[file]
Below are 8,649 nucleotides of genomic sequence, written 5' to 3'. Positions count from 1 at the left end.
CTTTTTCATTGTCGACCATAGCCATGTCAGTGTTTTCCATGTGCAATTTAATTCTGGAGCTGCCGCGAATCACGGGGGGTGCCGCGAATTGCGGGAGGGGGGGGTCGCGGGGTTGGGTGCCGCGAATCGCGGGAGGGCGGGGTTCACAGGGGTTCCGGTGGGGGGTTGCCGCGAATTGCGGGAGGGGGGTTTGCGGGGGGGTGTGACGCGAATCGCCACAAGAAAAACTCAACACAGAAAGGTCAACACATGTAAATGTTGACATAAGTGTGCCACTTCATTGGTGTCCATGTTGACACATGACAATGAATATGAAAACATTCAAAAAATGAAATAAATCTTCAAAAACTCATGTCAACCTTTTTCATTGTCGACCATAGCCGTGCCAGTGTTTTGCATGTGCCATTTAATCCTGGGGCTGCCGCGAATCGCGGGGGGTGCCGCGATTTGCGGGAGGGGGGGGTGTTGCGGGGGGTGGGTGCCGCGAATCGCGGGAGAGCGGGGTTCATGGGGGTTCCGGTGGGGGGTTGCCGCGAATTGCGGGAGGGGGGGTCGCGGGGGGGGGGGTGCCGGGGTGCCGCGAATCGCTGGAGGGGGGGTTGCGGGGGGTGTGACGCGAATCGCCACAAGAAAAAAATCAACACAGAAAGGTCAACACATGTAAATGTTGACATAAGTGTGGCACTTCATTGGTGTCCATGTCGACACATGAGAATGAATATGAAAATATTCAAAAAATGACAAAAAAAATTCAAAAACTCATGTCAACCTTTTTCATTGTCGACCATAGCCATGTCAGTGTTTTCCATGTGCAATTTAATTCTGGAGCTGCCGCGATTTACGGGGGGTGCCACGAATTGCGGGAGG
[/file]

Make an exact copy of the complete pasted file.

Below are 8,649 nucleotides of genomic sequence, written 5' to 3'. Positions count from 1 at the left end.
CTTTTTCATTGTCGACCATAGCCATGTCAGTGTTTTCCATGTGCAATTTAATTCTGGAGCTGCCGCGAATCACGGGGGGTGCCGCGAATTGCGGGAGGGGGGGGTCGCGGGGTTGGGTGCCGCGAATCGCGGGAGGGCGGGGTTCACAGGGGTTCCGGTGGGGGGTTGCCGCGAATTGCGGGAGGGGGGTTTGCGGGGGGGTGTGACGCGAATCGCCACAAGAAAAACTCAACACAGAAAGGTCAACACATGTAAATGTTGACATAAGTGTGCCACTTCATTGGTGTCCATGTTGACACATGACAATGAATATGAAAACATTCAAAAAATGAAATAAATCTTCAAAAACTCATGTCAACCTTTTTCATTGTCGACCATAGCCGTGCCAGTGTTTTGCATGTGCCATTTAATCCTGGGGCTGCCGCGAATCGCGGGGGGTGCCGCGATTTGCGGGAGGGGGGGGTGTTGCGGGGGGTGGGTGCCGCGAATCGCGGGAGAGCGGGGTTCATGGGGGTTCCGGTGGGGGGTTGCCGCGAATTGCGGGAGGGGGGGTCGCGGGGGGGGGGGTGCCGGGGTGCCGCGAATCGCTGGAGGGGGGGTTGCGGGGGGTGTGACGCGAATCGCCACAAGAAAAAAATCAACACAGAAAGGTCAACACATGTAAATGTTGACATAAGTGTGGCACTTCATTGGTGTCCATGTCGACACATGAGAATGAATATGAAAATATTCAAAAAATGACAAAAAAAATTCAAAAACTCATGTCAACCTTTTTCATTGTCGACCATAGCCATGTCAGTGTTTTCCATGTGCAATTTAATTCTGGAGCTGCCGCGATTTACGGGGGGTGCCACGAATTGCGGGAGG